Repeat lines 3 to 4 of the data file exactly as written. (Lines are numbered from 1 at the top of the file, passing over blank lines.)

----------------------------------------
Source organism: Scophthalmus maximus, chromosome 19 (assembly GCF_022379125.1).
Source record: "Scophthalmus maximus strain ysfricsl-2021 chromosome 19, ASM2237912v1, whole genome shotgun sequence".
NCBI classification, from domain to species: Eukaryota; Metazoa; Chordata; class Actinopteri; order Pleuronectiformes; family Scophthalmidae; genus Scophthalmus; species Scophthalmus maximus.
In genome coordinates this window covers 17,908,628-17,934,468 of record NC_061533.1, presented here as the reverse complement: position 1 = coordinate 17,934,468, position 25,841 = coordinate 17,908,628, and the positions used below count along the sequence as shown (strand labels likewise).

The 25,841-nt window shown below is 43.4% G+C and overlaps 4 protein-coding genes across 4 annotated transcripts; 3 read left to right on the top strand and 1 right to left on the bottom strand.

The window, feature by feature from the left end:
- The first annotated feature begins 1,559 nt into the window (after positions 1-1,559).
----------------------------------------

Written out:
NCBI classification, from domain to species: Eukaryota; Metazoa; Chordata; class Actinopteri; order Pleuronectiformes; family Scophthalmidae; genus Scophthalmus; species Scophthalmus maximus.
In genome coordinates this window covers 17,908,628-17,934,468 of record NC_061533.1, presented here as the reverse complement: position 1 = coordinate 17,934,468, position 25,841 = coordinate 17,908,628, and the positions used below count along the sequence as shown (strand labels likewise).